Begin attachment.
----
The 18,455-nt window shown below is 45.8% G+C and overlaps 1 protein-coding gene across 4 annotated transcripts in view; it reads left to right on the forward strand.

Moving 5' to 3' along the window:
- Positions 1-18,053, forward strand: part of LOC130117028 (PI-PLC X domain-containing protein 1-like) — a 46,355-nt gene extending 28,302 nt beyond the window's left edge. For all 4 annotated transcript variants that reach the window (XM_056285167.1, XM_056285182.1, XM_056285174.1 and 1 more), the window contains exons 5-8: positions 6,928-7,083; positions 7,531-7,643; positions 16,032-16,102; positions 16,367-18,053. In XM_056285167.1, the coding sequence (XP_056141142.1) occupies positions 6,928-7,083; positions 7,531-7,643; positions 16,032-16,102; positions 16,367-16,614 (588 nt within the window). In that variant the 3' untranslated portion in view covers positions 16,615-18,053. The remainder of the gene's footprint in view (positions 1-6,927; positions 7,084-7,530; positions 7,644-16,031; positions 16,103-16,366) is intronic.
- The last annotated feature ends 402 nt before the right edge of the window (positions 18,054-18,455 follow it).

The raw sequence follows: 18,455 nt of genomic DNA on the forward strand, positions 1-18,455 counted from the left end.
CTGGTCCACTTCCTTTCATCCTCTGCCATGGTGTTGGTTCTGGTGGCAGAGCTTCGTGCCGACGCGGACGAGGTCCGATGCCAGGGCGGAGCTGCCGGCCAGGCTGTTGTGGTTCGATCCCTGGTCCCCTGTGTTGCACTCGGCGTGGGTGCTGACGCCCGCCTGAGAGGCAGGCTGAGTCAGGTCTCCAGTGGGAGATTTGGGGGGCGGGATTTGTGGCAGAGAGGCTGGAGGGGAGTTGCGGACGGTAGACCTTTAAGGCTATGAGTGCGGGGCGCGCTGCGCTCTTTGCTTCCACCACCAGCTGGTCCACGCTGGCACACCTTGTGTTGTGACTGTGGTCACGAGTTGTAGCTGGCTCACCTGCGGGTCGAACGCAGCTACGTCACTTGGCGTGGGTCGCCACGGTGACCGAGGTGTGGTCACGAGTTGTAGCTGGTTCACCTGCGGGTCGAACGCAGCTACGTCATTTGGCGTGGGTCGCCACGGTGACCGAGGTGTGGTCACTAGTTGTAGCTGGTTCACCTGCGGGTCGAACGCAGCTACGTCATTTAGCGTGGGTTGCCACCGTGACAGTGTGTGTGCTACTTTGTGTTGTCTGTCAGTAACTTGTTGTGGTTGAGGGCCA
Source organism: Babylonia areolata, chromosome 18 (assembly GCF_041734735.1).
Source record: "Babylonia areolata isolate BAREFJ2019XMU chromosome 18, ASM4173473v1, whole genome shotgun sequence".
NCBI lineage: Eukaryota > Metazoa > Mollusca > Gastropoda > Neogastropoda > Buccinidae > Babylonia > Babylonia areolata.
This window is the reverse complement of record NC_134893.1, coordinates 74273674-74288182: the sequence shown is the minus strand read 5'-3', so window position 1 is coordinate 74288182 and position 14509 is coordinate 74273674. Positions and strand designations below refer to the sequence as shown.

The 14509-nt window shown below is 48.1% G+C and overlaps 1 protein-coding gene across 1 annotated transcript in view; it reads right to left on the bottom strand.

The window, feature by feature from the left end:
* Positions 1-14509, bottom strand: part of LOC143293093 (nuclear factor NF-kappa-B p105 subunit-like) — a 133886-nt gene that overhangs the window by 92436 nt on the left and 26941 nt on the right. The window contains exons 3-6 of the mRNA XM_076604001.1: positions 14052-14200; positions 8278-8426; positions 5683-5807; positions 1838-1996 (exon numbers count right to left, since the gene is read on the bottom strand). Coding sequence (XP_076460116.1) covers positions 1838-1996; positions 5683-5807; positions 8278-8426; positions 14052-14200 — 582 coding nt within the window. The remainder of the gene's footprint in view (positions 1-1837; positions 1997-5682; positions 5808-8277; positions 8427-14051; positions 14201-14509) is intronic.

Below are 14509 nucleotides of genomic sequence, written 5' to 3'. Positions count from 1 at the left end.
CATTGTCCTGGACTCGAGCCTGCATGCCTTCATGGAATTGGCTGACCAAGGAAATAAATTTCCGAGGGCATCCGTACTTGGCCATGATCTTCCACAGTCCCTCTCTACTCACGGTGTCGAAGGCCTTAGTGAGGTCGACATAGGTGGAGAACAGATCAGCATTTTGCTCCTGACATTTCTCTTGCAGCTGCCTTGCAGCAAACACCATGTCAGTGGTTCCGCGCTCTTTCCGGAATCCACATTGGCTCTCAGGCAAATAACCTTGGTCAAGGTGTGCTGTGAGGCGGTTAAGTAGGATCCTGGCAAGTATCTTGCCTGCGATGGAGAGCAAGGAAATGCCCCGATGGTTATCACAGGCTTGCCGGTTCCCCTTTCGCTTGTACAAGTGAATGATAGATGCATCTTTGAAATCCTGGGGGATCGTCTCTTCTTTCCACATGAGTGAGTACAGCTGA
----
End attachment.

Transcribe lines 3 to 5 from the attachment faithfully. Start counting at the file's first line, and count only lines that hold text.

- Positions 1-18,053, forward strand: part of LOC130117028 (PI-PLC X domain-containing protein 1-like) — a 46,355-nt gene extending 28,302 nt beyond the window's left edge. For all 4 annotated transcript variants that reach the window (XM_056285167.1, XM_056285182.1, XM_056285174.1 and 1 more), the window contains exons 5-8: positions 6,928-7,083; positions 7,531-7,643; positions 16,032-16,102; positions 16,367-18,053. In XM_056285167.1, the coding sequence (XP_056141142.1) occupies positions 6,928-7,083; positions 7,531-7,643; positions 16,032-16,102; positions 16,367-16,614 (588 nt within the window). In that variant the 3' untranslated portion in view covers positions 16,615-18,053. The remainder of the gene's footprint in view (positions 1-6,927; positions 7,084-7,530; positions 7,644-16,031; positions 16,103-16,366) is intronic.
- The last annotated feature ends 402 nt before the right edge of the window (positions 18,054-18,455 follow it).

The raw sequence follows: 18,455 nt of genomic DNA on the forward strand, positions 1-18,455 counted from the left end.